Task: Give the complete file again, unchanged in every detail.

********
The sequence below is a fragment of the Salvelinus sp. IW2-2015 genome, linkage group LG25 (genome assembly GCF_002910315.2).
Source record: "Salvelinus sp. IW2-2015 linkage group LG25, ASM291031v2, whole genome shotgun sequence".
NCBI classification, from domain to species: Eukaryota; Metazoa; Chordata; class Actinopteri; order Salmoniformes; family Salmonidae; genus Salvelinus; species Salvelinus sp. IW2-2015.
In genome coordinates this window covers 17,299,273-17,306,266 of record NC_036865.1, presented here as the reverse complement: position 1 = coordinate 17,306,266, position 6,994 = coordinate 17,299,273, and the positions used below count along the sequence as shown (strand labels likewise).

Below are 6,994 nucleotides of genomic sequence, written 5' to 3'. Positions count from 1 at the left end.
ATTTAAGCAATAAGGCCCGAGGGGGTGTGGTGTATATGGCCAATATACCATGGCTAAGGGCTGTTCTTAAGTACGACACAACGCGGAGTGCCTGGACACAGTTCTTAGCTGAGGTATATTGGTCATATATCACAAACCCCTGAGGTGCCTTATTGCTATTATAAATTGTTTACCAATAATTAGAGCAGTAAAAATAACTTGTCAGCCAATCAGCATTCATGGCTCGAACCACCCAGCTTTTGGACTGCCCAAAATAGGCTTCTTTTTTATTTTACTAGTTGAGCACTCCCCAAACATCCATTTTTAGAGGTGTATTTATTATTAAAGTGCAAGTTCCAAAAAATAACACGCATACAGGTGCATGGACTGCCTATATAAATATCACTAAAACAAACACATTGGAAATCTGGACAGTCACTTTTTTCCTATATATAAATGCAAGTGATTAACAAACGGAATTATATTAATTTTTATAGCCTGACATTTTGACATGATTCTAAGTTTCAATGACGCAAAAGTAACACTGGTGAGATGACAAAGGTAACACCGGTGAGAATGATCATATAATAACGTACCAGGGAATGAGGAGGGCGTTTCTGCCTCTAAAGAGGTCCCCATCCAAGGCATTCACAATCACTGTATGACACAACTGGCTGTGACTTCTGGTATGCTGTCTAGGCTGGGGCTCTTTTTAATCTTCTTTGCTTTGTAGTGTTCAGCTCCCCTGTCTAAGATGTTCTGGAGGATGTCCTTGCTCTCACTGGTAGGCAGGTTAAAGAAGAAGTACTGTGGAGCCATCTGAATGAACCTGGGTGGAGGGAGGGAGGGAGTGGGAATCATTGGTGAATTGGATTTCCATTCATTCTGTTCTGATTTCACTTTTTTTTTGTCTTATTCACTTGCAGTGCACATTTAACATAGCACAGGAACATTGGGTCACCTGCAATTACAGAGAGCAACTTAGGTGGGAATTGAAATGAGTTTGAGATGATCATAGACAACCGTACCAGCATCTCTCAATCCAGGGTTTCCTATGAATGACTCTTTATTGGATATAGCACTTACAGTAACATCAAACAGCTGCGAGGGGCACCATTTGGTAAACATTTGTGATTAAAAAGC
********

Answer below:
The sequence below is a fragment of the Salvelinus sp. IW2-2015 genome, linkage group LG25 (genome assembly GCF_002910315.2).
Source record: "Salvelinus sp. IW2-2015 linkage group LG25, ASM291031v2, whole genome shotgun sequence".
NCBI classification, from domain to species: Eukaryota; Metazoa; Chordata; class Actinopteri; order Salmoniformes; family Salmonidae; genus Salvelinus; species Salvelinus sp. IW2-2015.
In genome coordinates this window covers 17,299,273-17,306,266 of record NC_036865.1, presented here as the reverse complement: position 1 = coordinate 17,306,266, position 6,994 = coordinate 17,299,273, and the positions used below count along the sequence as shown (strand labels likewise).

Below are 6,994 nucleotides of genomic sequence, written 5' to 3'. Positions count from 1 at the left end.
ATTTAAGCAATAAGGCCCGAGGGGGTGTGGTGTATATGGCCAATATACCATGGCTAAGGGCTGTTCTTAAGTACGACACAACGCGGAGTGCCTGGACACAGTTCTTAGCTGAGGTATATTGGTCATATATCACAAACCCCTGAGGTGCCTTATTGCTATTATAAATTGTTTACCAATAATTAGAGCAGTAAAAATAACTTGTCAGCCAATCAGCATTCATGGCTCGAACCACCCAGCTTTTGGACTGCCCAAAATAGGCTTCTTTTTTATTTTACTAGTTGAGCACTCCCCAAACATCCATTTTTAGAGGTGTATTTATTATTAAAGTGCAAGTTCCAAAAAATAACACGCATACAGGTGCATGGACTGCCTATATAAATATCACTAAAACAAACACATTGGAAATCTGGACAGTCACTTTTTTCCTATATATAAATGCAAGTGATTAACAAACGGAATTATATTAATTTTTATAGCCTGACATTTTGACATGATTCTAAGTTTCAATGACGCAAAAGTAACACTGGTGAGATGACAAAGGTAACACCGGTGAGAATGATCATATAATAACGTACCAGGGAATGAGGAGGGCGTTTCTGCCTCTAAAGAGGTCCCCATCCAAGGCATTCACAATCACTGTATGACACAACTGGCTGTGACTTCTGGTATGCTGTCTAGGCTGGGGCTCTTTTTAATCTTCTTTGCTTTGTAGTGTTCAGCTCCCCTGTCTAAGATGTTCTGGAGGATGTCCTTGCTCTCACTGGTAGGCAGGTTAAAGAAGAAGTACTGTGGAGCCATCTGAATGAACCTGGGTGGAGGGAGGGAGGGAGTGGGAATCATTGGTGAATTGGATTTCCATTCATTCTGTTCTGATTTCACTTTTTTTTTGTCTTATTCACTTGCAGTGCACATTTAACATAGCACAGGAACATTGGGTCACCTGCAATTACAGAGAGCAACTTAGGTGGGAATTGAAATGAGTTTGAGATGATCATAGACAACCGTACCAGCATCTCTCAATCCAGGGTTTCCTATGAATGACTCTTTATTGGATATAGCACTTACAGTAACATCAAACAGCTGCGAGGGGCACCATTTGGTAAACATTTGTGATTAAAAAGC